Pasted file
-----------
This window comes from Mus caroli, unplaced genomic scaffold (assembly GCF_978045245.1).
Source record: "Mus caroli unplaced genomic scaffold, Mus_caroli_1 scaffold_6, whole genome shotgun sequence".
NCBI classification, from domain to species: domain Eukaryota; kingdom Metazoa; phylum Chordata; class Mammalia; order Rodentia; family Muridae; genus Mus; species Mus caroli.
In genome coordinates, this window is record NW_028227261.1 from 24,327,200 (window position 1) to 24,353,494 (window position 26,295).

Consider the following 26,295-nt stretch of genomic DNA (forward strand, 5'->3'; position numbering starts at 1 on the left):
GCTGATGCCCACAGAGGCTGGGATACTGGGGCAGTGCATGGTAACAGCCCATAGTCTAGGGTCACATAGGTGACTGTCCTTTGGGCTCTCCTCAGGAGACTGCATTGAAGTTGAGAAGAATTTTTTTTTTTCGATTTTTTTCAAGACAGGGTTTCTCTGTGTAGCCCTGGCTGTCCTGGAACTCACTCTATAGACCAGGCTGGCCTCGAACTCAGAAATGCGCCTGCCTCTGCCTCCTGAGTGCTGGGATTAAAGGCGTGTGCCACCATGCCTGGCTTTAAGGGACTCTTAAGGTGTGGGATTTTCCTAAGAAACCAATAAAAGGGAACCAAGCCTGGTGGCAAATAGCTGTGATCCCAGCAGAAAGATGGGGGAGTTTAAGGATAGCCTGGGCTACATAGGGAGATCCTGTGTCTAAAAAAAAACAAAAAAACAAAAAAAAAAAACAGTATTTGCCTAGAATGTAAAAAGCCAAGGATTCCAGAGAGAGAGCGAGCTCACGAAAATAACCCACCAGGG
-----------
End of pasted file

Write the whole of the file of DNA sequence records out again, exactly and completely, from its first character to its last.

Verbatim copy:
This window comes from Mus caroli, unplaced genomic scaffold (assembly GCF_978045245.1).
Source record: "Mus caroli unplaced genomic scaffold, Mus_caroli_1 scaffold_6, whole genome shotgun sequence".
NCBI classification, from domain to species: domain Eukaryota; kingdom Metazoa; phylum Chordata; class Mammalia; order Rodentia; family Muridae; genus Mus; species Mus caroli.
In genome coordinates, this window is record NW_028227261.1 from 24,327,200 (window position 1) to 24,353,494 (window position 26,295).

Consider the following 26,295-nt stretch of genomic DNA (forward strand, 5'->3'; position numbering starts at 1 on the left):
GCTGATGCCCACAGAGGCTGGGATACTGGGGCAGTGCATGGTAACAGCCCATAGTCTAGGGTCACATAGGTGACTGTCCTTTGGGCTCTCCTCAGGAGACTGCATTGAAGTTGAGAAGAATTTTTTTTTTTCGATTTTTTTCAAGACAGGGTTTCTCTGTGTAGCCCTGGCTGTCCTGGAACTCACTCTATAGACCAGGCTGGCCTCGAACTCAGAAATGCGCCTGCCTCTGCCTCCTGAGTGCTGGGATTAAAGGCGTGTGCCACCATGCCTGGCTTTAAGGGACTCTTAAGGTGTGGGATTTTCCTAAGAAACCAATAAAAGGGAACCAAGCCTGGTGGCAAATAGCTGTGATCCCAGCAGAAAGATGGGGGAGTTTAAGGATAGCCTGGGCTACATAGGGAGATCCTGTGTCTAAAAAAAAACAAAAAAACAAAAAAAAAAAACAGTATTTGCCTAGAATGTAAAAAGCCAAGGATTCCAGAGAGAGAGCGAGCTCACGAAAATAACCCACCAGGG